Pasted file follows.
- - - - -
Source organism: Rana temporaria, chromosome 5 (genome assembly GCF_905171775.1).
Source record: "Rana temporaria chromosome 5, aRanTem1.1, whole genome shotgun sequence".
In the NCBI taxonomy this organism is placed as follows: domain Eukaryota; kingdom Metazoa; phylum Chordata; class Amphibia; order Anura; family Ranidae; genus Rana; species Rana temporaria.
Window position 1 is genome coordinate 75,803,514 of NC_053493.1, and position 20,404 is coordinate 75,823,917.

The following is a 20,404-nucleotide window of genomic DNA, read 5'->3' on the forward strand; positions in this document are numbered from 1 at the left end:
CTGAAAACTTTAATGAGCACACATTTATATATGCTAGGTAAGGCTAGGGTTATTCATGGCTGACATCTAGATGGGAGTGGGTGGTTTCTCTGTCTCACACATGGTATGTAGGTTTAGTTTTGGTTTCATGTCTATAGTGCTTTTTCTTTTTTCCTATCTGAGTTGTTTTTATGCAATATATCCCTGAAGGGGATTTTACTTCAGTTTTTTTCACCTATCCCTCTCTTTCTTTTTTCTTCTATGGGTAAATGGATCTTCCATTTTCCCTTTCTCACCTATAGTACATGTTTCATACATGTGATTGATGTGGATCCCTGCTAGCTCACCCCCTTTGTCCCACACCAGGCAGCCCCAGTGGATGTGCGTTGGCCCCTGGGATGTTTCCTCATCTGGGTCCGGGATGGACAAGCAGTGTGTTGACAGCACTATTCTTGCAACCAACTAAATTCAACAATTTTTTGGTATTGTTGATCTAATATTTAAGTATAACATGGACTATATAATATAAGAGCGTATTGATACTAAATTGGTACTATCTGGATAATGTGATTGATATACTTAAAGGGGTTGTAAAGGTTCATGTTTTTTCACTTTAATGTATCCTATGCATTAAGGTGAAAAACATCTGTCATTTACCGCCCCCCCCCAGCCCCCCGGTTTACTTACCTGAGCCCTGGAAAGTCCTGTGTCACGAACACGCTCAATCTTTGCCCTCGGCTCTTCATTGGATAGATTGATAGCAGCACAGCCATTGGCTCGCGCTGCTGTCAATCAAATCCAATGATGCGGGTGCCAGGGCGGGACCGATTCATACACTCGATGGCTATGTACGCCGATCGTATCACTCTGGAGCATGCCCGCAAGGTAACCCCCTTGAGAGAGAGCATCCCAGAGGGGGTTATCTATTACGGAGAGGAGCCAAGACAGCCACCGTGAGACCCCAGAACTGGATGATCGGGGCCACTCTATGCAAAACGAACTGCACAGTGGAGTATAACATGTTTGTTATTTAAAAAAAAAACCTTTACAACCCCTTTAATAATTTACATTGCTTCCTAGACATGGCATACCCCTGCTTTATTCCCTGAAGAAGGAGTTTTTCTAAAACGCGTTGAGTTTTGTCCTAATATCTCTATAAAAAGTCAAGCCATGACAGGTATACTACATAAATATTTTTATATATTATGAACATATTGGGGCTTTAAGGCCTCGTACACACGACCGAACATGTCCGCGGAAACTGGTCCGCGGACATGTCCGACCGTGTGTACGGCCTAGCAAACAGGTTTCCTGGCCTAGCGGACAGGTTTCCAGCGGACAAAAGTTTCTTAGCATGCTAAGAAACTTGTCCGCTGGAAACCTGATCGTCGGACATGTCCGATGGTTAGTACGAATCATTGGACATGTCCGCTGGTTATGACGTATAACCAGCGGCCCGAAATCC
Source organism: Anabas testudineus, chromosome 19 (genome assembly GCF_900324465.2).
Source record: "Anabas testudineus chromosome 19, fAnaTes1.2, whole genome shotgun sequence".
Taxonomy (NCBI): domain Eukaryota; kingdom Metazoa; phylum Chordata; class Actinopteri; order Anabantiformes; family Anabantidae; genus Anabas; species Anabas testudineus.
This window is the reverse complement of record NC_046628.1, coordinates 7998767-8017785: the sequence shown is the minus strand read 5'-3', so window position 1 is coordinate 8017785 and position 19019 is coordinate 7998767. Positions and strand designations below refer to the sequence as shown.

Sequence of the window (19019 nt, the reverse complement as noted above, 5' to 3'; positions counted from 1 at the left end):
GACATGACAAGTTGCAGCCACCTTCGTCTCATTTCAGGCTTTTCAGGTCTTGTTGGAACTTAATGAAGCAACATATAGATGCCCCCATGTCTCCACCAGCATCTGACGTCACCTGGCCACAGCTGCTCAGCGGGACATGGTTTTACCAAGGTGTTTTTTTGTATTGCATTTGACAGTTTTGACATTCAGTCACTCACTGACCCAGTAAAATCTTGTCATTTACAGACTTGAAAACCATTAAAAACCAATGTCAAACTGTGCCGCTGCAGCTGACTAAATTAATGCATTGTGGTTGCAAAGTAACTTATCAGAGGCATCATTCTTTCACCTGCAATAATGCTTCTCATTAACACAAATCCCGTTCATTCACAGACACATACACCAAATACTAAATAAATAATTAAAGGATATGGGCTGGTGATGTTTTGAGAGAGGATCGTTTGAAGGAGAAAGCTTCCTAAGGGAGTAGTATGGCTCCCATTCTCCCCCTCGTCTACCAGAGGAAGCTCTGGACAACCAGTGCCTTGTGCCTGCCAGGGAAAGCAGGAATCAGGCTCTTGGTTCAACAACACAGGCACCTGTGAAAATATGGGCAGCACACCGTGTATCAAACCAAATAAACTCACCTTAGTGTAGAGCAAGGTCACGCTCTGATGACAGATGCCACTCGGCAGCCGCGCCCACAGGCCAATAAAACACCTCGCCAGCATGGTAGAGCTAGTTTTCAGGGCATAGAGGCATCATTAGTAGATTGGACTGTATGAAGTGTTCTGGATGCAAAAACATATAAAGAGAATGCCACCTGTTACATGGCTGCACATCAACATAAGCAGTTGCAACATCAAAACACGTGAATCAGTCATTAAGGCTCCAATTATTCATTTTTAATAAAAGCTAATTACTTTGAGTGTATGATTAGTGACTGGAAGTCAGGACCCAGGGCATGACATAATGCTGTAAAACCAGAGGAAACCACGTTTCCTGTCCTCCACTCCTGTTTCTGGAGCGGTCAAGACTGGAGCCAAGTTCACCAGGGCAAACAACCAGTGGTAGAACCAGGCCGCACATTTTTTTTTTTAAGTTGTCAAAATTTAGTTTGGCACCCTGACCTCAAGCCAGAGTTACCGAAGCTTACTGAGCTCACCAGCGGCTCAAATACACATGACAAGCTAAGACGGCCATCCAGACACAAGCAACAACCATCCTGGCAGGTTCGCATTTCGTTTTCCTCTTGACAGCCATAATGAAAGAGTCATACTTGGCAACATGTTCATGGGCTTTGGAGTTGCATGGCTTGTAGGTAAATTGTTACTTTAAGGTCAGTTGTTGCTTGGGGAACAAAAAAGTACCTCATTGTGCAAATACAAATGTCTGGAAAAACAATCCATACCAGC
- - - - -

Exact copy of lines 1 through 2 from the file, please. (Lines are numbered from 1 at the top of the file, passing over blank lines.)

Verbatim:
Source organism: Rana temporaria, chromosome 5 (genome assembly GCF_905171775.1).
Source record: "Rana temporaria chromosome 5, aRanTem1.1, whole genome shotgun sequence".